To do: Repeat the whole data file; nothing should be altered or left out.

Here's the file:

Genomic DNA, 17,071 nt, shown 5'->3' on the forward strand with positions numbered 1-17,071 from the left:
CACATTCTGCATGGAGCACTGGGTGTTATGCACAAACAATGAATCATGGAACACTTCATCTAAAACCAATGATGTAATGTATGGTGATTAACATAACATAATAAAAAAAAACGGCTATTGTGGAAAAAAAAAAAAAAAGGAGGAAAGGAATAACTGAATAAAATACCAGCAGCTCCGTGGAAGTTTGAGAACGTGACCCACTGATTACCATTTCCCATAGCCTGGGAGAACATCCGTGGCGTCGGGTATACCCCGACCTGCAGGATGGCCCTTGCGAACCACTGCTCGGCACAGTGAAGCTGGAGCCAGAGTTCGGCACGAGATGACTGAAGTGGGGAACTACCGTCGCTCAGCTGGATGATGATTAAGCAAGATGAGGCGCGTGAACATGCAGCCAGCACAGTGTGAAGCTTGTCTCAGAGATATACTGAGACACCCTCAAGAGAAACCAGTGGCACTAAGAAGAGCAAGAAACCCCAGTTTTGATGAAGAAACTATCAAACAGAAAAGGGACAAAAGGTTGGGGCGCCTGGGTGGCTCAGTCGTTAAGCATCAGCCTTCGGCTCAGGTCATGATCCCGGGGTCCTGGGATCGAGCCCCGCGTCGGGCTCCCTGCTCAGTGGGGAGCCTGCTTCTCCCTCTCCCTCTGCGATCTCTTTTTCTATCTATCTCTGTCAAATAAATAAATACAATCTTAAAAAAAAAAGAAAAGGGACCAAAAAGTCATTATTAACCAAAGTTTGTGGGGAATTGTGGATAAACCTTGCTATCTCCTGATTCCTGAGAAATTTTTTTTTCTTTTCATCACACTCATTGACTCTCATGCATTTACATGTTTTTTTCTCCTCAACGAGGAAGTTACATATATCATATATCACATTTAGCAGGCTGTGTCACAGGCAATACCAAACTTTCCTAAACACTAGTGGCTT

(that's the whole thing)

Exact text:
Genomic DNA, 17,071 nt, shown 5'->3' on the forward strand with positions numbered 1-17,071 from the left:
CACATTCTGCATGGAGCACTGGGTGTTATGCACAAACAATGAATCATGGAACACTTCATCTAAAACCAATGATGTAATGTATGGTGATTAACATAACATAATAAAAAAAAACGGCTATTGTGGAAAAAAAAAAAAAAAGGAGGAAAGGAATAACTGAATAAAATACCAGCAGCTCCGTGGAAGTTTGAGAACGTGACCCACTGATTACCATTTCCCATAGCCTGGGAGAACATCCGTGGCGTCGGGTATACCCCGACCTGCAGGATGGCCCTTGCGAACCACTGCTCGGCACAGTGAAGCTGGAGCCAGAGTTCGGCACGAGATGACTGAAGTGGGGAACTACCGTCGCTCAGCTGGATGATGATTAAGCAAGATGAGGCGCGTGAACATGCAGCCAGCACAGTGTGAAGCTTGTCTCAGAGATATACTGAGACACCCTCAAGAGAAACCAGTGGCACTAAGAAGAGCAAGAAACCCCAGTTTTGATGAAGAAACTATCAAACAGAAAAGGGACAAAAGGTTGGGGCGCCTGGGTGGCTCAGTCGTTAAGCATCAGCCTTCGGCTCAGGTCATGATCCCGGGGTCCTGGGATCGAGCCCCGCGTCGGGCTCCCTGCTCAGTGGGGAGCCTGCTTCTCCCTCTCCCTCTGCGATCTCTTTTTCTATCTATCTCTGTCAAATAAATAAATACAATCTTAAAAAAAAAAGAAAAGGGACCAAAAAGTCATTATTAACCAAAGTTTGTGGGGAATTGTGGATAAACCTTGCTATCTCCTGATTCCTGAGAAATTTTTTTTTCTTTTCATCACACTCATTGACTCTCATGCATTTACATGTTTTTTTCTCCTCAACGAGGAAGTTACATATATCATATATCACATTTAGCAGGCTGTGTCACAGGCAATACCAAACTTTCCTAAACACTAGTGGCTT